According to Tetra Pak Asia Pacific Cluster Marketing Services Director Ratanasiri Tilokskulchai (Taan), these trends were identified by the company’s global insights and analytics team via a variety of methods including social listening, surveys, comparisons, information-gathering and more.
“We only named this initiative Trendopedia a few years back, but such [trendspotting] by Tetra Pak has been ongoing for a long time,” Taan told FoodNavigator-Asia.
“Health, sustainability and transparency are becoming industry norms, as is digital, and more and more value is being found in individual experiences that carry specific purpose.
“This time round, we found that the trends stretched across these, from the very basics of hygiene and health demands to digitalisation and what makes F&B brands special and able to stand out in the industry, and rounded these down to seven key trends.
Speaking to us after her presentation during an exclusive event for Thai and Singaporean media held at the company’s Customer Innovation Centre (CIC) in Singapore, she shared the seven key trends identified as below:
1) Healthy Choices
“The demand for healthy choices is driven by an aspiration for longevity and naturalness, yet its definition can be quite fluid and dynamic,” said Taan.
For instance, fats which were previously thought to be ‘bad’ have now found a place as ‘good’ with the emergence of healthy lipids, whereas sugar overconsumption has been increasingly found to be harmful to human health.
She also described this trend as having far stronger acceleration in the Asia Pacific region as compared to elsewhere in the world.
“Alongside the implementation of sugar taxes and other governmental efforts and rising consumer awareness, this trend has become much stronger even though it was much more prominent elsewhere previously.”
2) Future Friendly
Sustainability has become a key consideration for many brands when it comes to F&B production, and contributing to keeping processes ‘future friendly’ is increasingly important.
“Being environmentally friendly and sustainable, whether it be in commercial activities or operations, is very important,” she said.
“We were surprised to see that even in countries like Indonesia where we did not expect this to rank highly, it also was very high on company and consumers’ lists.”
3) Naked Truth
“When it comes to transparency, it is just important to bare it all out there, whether it be about the brand, the ingredients or the sourcing of these – that’s what consumers want,” added Taan.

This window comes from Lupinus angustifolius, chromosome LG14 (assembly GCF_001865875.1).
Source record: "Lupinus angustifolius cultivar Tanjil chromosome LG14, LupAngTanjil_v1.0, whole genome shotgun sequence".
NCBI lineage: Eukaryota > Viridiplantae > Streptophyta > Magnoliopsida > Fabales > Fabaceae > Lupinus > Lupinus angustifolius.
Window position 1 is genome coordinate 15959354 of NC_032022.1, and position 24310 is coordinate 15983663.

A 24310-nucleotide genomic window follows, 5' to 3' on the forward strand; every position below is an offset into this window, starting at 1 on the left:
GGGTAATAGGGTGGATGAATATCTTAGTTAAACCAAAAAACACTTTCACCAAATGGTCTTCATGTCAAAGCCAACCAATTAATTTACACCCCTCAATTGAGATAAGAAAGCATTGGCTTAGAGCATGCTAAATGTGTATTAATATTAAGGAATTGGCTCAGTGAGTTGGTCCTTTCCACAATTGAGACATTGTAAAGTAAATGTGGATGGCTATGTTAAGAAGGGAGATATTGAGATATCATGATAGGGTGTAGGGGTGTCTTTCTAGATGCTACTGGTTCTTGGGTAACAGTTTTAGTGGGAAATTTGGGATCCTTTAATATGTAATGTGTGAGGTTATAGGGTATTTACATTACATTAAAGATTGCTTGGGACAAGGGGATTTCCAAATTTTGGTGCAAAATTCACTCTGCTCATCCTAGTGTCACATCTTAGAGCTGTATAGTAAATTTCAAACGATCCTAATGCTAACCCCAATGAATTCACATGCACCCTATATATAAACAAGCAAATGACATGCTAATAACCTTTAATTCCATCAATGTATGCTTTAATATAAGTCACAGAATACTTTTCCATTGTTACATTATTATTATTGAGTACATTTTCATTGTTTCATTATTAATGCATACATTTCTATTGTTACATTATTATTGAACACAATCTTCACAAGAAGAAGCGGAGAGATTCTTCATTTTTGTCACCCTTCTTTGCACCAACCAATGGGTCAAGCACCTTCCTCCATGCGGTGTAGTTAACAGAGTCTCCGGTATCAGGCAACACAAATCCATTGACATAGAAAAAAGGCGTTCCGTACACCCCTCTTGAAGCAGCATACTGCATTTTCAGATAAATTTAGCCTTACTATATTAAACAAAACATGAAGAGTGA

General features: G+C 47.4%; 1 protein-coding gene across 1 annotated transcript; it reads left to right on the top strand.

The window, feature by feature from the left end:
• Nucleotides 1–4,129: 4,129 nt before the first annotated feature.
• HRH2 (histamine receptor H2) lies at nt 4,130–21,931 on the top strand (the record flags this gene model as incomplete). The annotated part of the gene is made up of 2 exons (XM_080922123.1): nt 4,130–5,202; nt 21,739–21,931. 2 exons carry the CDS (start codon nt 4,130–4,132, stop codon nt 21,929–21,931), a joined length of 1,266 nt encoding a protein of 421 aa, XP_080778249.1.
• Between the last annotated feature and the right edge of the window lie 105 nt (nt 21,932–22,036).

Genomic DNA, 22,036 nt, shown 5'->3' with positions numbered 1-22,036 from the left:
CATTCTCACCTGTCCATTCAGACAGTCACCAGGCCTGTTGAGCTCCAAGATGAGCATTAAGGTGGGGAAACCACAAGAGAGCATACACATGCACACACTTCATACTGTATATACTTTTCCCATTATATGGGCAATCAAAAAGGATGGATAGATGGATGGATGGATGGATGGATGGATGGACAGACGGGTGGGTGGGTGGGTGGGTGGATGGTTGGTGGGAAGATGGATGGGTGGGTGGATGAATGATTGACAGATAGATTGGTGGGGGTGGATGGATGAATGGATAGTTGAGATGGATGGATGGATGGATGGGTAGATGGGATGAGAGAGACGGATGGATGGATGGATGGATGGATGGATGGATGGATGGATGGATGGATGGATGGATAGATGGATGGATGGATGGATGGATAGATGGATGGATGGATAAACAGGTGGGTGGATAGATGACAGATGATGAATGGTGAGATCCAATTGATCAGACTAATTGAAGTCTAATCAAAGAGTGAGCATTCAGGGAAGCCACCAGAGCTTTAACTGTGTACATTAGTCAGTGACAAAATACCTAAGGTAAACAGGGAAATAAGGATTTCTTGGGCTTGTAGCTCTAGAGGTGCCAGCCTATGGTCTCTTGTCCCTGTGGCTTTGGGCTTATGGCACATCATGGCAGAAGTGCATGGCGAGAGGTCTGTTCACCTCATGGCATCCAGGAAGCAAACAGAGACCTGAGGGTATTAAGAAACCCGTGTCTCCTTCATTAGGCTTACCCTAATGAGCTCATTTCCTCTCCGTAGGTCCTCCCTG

Traceability was cited as a core component for this trend, as was the need to reduce the use of ingredient names that consumers ‘cannot understand’ on labels.
4) Simply Now
“This refers to the increasing need for convenience and on-the-go options, as well as consumers wanting things instantly and at their fingertips more and more,” she explained.
“Not only must the product and information be easily available, the brand as a whole must be present online for consumers to either find out more or make purchases – the window of opportunity is now, and brands who do not keep up will miss out.”
In terms of production, this increasing need for simplicity and speed has also driven the rise of automation during manufacturing processes.
5) Glocally made
The term ‘glocal’ described current consumer tastes as being both local and globalized – wanting flavours from afar but also the taste of home.
“For example, a Malaysian consumer could want to try something like African tea, but also like local flavour kurma (date) milk very much,” said Taan.
“Our research shows clearly that consumers are not just interested in one or the other, but in both.”
6) All experience
She added that food and drink today have gone beyond just flavours and consumption, but also shown a rising need to provide an experiential encounter.
“The experience is in the details, [and in] being able to share these via social media or having these enhanced via the use of technologies such as Augmented Reality (AR).”
7) Story of one
“This is all about customisation and personalisation [to] get it just right,” said Taan.
“It is not about creating different products for every individual, but to talk to consumers. For products that are low-sugar or low-fat, for example, the message these days is often to ‘you’ who wants to take care of yourself, or leads an active lifestyle, and so on.”